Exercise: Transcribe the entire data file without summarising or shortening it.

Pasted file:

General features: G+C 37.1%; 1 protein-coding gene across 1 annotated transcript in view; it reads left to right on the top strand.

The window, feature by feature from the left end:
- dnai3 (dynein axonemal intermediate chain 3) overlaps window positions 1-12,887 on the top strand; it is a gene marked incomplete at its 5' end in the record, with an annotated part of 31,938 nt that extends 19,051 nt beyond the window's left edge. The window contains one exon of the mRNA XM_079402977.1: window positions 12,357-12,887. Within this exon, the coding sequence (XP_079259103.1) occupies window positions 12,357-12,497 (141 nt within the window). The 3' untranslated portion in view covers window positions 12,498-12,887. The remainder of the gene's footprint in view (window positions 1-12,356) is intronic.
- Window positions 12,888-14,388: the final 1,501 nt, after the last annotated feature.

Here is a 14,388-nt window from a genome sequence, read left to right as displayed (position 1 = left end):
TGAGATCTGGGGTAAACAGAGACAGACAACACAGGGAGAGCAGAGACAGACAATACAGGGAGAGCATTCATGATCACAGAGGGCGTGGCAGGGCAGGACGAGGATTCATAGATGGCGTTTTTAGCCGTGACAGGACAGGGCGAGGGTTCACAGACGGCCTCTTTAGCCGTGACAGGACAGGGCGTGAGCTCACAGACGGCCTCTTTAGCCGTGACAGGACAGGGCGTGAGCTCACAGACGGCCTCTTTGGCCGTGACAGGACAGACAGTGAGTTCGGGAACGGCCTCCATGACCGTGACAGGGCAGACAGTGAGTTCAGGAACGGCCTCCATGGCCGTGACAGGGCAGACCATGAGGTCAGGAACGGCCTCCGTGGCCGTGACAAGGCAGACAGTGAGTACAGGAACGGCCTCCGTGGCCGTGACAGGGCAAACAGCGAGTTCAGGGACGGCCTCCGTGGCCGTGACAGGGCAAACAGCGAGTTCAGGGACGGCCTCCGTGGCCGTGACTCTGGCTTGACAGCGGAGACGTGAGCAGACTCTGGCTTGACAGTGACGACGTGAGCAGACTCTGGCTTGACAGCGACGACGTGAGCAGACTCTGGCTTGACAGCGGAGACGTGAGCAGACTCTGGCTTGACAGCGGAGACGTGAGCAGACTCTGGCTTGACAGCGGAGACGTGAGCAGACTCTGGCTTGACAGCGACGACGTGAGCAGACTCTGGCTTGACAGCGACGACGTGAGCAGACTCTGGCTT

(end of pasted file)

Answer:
General features: G+C 37.1%; 1 protein-coding gene across 1 annotated transcript in view; it reads left to right on the top strand.

The window, feature by feature from the left end:
- dnai3 (dynein axonemal intermediate chain 3) overlaps window positions 1-12,887 on the top strand; it is a gene marked incomplete at its 5' end in the record, with an annotated part of 31,938 nt that extends 19,051 nt beyond the window's left edge. The window contains one exon of the mRNA XM_079402977.1: window positions 12,357-12,887. Within this exon, the coding sequence (XP_079259103.1) occupies window positions 12,357-12,497 (141 nt within the window). The 3' untranslated portion in view covers window positions 12,498-12,887. The remainder of the gene's footprint in view (window positions 1-12,356) is intronic.
- Window positions 12,888-14,388: the final 1,501 nt, after the last annotated feature.

Here is a 14,388-nt window from a genome sequence, read left to right as displayed (position 1 = left end):
TGAGATCTGGGGTAAACAGAGACAGACAACACAGGGAGAGCAGAGACAGACAATACAGGGAGAGCATTCATGATCACAGAGGGCGTGGCAGGGCAGGACGAGGATTCATAGATGGCGTTTTTAGCCGTGACAGGACAGGGCGAGGGTTCACAGACGGCCTCTTTAGCCGTGACAGGACAGGGCGTGAGCTCACAGACGGCCTCTTTAGCCGTGACAGGACAGGGCGTGAGCTCACAGACGGCCTCTTTGGCCGTGACAGGACAGACAGTGAGTTCGGGAACGGCCTCCATGACCGTGACAGGGCAGACAGTGAGTTCAGGAACGGCCTCCATGGCCGTGACAGGGCAGACCATGAGGTCAGGAACGGCCTCCGTGGCCGTGACAAGGCAGACAGTGAGTACAGGAACGGCCTCCGTGGCCGTGACAGGGCAAACAGCGAGTTCAGGGACGGCCTCCGTGGCCGTGACAGGGCAAACAGCGAGTTCAGGGACGGCCTCCGTGGCCGTGACTCTGGCTTGACAGCGGAGACGTGAGCAGACTCTGGCTTGACAGTGACGACGTGAGCAGACTCTGGCTTGACAGCGACGACGTGAGCAGACTCTGGCTTGACAGCGGAGACGTGAGCAGACTCTGGCTTGACAGCGGAGACGTGAGCAGACTCTGGCTTGACAGCGGAGACGTGAGCAGACTCTGGCTTGACAGCGACGACGTGAGCAGACTCTGGCTTGACAGCGACGACGTGAGCAGACTCTGGCTT